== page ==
When a Teen Needs Help, Now They Can Text For It

By Monica Ippolito MFTI
Adolescent Substance Abuse Treatment/After-School Counseling Program Intern

Parents, have you noticed the way that your teens communicate with their friends and family?  If you have spent anytime on a middle or high school campus or seen a group of teens standing around at the movie theater, mall or amusement park then you have seen it too- teens are on their mobile devices texting each other instead of verbally communicating. Almost every teen has a personal communication device, which allows them to communicate through a number of formats.  Today’s teenagers communicates with these devices via Twitter, Instagram, Tumblr, Snapchat, Vine, Pinterest, Reddit, Kik and texting. Teenagers like to communicate in the least amount of characters as possible. They also expect a quick response to what it is they are posting.
According to Nancy Lublin who has been tracking teens use of text messages and has found that “the average teen will send 3,339 text messages a month. Even if the teen does not respond to the text message they have in fact opened it. Text messages are 11 times more effective than email.” So it makes sense that when teenagers are in crisis the easy & quickest way to get help would be through a text message. Text messaging is something that teens already use and they trust it.

Nancy Lublin has started a texting hotline, www.crisistextline.org, to help teens get the emotional support and information they so desperately need. Here is how it works according to the crisis text line website “a teen will text “LISTEN” to 741-741 from anywhere, anytime. A live trained specialist receives the text & responds quickly.”  Texting can take longer in some ways as the teen can just stop texting versus a phone where people will say good bye before hanging up. The advantage to texting is that all of the conversations are stored in the system automatically so the minute that the texter returns whether it is a hour later or two weeks later all previous messages will appear and the counselor on duty can pick up from where the teen left off. Plus the teen is also able to look back at their messages when they are feeling helpless.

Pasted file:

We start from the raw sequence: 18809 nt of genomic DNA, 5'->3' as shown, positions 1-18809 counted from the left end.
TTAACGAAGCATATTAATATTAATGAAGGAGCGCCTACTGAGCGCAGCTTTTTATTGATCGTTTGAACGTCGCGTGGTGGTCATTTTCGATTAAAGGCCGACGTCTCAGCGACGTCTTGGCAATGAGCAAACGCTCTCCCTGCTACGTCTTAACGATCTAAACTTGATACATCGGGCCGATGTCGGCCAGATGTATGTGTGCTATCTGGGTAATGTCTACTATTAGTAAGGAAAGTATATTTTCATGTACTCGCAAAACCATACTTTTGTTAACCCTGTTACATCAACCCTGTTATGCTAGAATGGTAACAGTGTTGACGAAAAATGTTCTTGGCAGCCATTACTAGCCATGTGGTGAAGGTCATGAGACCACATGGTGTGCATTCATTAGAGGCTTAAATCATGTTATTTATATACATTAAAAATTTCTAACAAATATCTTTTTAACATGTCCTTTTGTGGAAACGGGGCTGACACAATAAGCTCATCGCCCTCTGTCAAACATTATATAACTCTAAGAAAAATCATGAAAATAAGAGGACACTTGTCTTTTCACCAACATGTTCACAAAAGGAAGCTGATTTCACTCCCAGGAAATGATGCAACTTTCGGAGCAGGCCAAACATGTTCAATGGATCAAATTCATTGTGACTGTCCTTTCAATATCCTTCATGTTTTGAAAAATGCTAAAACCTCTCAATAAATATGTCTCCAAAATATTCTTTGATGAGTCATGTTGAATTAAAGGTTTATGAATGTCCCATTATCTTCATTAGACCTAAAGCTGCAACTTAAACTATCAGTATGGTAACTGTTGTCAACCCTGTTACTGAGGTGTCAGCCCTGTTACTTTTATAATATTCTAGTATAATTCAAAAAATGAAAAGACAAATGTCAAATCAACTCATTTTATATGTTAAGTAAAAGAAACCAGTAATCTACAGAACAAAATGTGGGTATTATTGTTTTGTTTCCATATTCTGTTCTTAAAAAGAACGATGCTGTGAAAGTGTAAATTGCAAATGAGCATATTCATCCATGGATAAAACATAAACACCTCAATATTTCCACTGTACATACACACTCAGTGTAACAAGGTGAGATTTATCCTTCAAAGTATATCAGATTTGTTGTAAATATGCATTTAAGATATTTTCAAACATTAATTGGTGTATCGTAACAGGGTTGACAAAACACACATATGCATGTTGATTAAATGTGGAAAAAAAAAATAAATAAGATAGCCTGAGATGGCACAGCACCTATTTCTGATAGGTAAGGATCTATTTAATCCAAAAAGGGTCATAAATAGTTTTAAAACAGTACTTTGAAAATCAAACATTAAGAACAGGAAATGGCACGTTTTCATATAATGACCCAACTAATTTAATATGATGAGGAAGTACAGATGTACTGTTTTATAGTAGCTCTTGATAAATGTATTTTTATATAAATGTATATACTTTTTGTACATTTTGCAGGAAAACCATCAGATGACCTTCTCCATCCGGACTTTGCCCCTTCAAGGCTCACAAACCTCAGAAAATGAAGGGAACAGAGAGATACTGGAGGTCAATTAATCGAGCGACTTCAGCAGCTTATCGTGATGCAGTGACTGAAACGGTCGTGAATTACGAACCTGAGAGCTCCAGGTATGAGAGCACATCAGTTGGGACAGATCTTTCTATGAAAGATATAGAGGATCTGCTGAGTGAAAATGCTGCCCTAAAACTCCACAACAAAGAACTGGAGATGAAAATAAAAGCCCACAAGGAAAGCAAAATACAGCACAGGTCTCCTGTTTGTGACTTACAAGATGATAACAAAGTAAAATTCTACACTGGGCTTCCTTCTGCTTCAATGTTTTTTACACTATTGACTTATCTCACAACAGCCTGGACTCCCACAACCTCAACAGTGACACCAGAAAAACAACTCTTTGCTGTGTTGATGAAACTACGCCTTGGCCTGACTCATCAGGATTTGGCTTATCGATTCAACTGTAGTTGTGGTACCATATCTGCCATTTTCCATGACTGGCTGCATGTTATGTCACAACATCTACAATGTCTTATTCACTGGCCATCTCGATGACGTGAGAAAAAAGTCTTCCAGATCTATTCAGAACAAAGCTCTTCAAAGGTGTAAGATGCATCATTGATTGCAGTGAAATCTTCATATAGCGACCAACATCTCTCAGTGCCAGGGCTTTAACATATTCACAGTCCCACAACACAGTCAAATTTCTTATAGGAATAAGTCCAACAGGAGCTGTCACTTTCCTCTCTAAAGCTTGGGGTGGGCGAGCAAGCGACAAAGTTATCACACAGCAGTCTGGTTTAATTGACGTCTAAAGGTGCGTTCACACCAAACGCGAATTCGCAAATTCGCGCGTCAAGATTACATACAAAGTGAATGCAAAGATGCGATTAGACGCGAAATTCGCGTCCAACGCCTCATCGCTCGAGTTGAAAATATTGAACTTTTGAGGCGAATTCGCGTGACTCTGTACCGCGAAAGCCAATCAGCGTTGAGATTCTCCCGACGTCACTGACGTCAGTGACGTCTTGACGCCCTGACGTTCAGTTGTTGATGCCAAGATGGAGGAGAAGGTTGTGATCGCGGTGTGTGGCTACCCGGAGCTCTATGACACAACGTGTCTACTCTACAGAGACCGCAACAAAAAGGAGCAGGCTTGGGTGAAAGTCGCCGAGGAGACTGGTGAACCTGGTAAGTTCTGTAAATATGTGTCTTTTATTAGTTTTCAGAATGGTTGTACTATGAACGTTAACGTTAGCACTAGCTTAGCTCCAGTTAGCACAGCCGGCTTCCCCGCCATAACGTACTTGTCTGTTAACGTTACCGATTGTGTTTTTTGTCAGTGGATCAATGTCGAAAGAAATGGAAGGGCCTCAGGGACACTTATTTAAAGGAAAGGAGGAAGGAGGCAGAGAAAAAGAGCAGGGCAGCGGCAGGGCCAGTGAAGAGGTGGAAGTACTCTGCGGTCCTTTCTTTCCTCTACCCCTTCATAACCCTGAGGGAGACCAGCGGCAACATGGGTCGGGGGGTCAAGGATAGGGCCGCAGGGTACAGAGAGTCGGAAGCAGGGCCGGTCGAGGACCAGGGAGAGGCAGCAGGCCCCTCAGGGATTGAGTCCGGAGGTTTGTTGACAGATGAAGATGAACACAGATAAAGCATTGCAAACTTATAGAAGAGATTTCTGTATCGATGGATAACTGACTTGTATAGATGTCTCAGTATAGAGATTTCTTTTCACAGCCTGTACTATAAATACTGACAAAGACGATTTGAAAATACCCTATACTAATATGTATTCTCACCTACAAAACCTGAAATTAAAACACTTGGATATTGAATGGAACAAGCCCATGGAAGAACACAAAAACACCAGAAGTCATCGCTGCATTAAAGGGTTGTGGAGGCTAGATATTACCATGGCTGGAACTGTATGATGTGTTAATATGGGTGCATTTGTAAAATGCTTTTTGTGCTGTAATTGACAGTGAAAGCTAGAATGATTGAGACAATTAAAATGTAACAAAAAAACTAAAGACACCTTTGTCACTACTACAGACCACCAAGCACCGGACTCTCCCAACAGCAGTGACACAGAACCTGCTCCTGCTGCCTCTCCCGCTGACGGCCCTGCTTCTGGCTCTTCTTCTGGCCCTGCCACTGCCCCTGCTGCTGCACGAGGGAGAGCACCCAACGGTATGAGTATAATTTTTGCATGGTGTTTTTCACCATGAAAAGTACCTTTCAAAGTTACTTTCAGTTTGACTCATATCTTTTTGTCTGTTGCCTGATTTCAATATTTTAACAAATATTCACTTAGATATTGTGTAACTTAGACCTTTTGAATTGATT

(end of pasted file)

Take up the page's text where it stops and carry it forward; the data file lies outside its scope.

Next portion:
A texting hotline is also very helpful because teenagers are able to ask for help no matter where they are. They might be in the same room with their abuser and want to ask for help immediately, as opposed to if they needed to use a phone they might not ask for help. Texting can save a life as some teens have been in a situation where they were about to hurt themselves and asked for help through a text message. Please share the following numbers with the teenagers in your life:

Crisis Text Line: Text: “LISTEN” to 741-741 www.crisistextline.org
Human Trafficking Text Line:  Text: “BeFree” to 233733  www.polarisproject.org
Dating Abuse Text Line: Text: “loveis” to 22522 www.loveisrespect.org
Runaways Text Line: Text: “SAFE & your location” to 69866  www.1800runaway.org



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